Even if your state protects medical marijuana users, there are limits to this protection. Employers can deny medical marijuana users a job because of safety issues. For example, they can turn you down for jobs involving driving or using heavy machinery.
Several states don’t have any laws on medical marijuana and employment. Don’t assume it’s safe to use medical marijuana before a drug test though. Courts in those states have tended to side with employers in discrimination lawsuits.
It seems like, for now, there’s no clear-cut answer on whether your medical marijuana use will affect your job prospects. Despite that, is there anything you can do to increase your chances of getting a job?
How Can You Increase Your Chances of Getting the Job?
Much depends on the laws and legal precedents of your particular state. The type of job you’re applying for also matters. While this gray area makes looking for a job more challenging, you can do a few things to help your prospects:
Review your state’s marijuana laws. Know your rights if you get turned down for a job because of your medical marijuana use. If your state doesn’t have medical marijuana employment laws, then study state court cases on marijuana and employment.
Analyze the job duties. Jobs that include driving or using heavy machinery typically prohibit any drug use. Instead, focus on applying for jobs that don’t have any safety concerns.
Read the drug policy of potential employers. Check if the employer does pre-employment drug testing or promotes a drug-free workplace. Businesses supporting a drug-free environment probably won’t hire you, but alternatives exist. One option is finding a company that doesn’t do drug testing. Another is finding an employer that has an inclusive policy on medical marijuana. If you are called for a drug test, be prepared to show your prescription.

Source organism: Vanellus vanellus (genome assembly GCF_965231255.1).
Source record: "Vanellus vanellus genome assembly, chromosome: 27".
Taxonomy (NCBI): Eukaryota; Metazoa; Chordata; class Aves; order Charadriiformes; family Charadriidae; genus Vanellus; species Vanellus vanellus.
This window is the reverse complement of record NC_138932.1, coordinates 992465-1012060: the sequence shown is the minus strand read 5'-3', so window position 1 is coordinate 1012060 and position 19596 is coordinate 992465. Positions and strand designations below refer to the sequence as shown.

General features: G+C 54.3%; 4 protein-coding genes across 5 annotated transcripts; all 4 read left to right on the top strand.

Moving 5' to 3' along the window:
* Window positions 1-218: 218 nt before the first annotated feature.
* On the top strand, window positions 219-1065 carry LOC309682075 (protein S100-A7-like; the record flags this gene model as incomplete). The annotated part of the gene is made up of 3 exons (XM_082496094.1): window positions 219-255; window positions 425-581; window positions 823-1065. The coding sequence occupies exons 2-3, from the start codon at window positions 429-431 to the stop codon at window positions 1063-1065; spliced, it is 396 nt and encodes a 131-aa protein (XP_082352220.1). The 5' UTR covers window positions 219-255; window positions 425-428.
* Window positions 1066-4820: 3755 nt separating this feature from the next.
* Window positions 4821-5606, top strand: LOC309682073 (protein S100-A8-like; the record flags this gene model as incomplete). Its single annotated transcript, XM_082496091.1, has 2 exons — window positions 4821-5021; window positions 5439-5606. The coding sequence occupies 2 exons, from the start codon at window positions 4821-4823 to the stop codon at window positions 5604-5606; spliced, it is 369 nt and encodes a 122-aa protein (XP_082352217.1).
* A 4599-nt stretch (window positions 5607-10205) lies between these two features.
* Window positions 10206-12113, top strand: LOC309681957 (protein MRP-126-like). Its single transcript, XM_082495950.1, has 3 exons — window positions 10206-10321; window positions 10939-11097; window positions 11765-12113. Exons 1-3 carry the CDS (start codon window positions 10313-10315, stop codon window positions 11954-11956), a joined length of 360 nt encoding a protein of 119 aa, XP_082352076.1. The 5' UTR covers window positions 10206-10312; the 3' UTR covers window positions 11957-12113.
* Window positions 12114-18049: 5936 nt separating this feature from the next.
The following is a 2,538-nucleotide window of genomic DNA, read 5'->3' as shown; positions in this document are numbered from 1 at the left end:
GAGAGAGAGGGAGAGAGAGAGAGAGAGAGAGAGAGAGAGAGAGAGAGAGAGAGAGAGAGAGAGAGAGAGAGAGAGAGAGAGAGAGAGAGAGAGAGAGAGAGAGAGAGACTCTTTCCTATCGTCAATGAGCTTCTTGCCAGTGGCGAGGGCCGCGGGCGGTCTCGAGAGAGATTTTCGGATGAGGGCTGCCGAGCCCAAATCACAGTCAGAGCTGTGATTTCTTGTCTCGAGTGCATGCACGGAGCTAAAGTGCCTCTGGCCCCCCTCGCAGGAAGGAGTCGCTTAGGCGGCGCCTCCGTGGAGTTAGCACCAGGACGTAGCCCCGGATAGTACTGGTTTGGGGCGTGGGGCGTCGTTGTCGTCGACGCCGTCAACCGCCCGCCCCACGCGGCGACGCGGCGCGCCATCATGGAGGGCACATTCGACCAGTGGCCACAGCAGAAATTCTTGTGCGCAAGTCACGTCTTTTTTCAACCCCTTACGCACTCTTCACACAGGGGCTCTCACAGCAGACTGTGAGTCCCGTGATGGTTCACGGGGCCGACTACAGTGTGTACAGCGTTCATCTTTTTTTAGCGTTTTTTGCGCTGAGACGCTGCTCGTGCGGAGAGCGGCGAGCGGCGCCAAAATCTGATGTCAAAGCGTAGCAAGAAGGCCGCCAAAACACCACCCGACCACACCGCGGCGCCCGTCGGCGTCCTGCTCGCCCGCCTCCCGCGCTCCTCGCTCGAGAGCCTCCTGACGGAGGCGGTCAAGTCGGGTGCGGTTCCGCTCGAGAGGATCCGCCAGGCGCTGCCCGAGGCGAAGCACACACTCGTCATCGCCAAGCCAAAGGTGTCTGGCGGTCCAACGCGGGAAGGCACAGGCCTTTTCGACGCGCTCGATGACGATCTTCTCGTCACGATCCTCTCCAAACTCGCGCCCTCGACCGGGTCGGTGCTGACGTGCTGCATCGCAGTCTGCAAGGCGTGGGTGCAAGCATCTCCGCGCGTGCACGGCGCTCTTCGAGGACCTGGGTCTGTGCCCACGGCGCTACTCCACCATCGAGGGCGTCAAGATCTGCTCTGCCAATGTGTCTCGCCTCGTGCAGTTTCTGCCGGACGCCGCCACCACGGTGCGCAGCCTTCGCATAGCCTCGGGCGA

You’ve learned how to increase your chances of getting a job by finding one that accepts medical marijuana users. But, are drug tests the only employment background checks you need to worry about?
Get High on Knowledge and Get the Job
Unless federal law changes its stance on medical marijuana, some people will have to choose between their job and their medication. In the meantime, you’re now armed with knowledge essential to your job search.
You now know that medical marijuana shows up on employment drug tests and a positive result can affect your job chances. However, you learned how to improve your chances of getting a job. Are you ready for your employment drug test? What about your employment background check?
At Trusted Employees, we offer self-background checks so you can prepare for your employment screening check. We can help you decide what checks to run. We’ll also explain what the results mean for your employment chances. Contact us today to learn more.
Robyn Kunz is the Chief Compliance Officer at Trusted Employees. She has worked in the background screening industry for over 15 years and holds Advanced Certification in the Fair Credit Reporting Act from the National Association of Professional Background.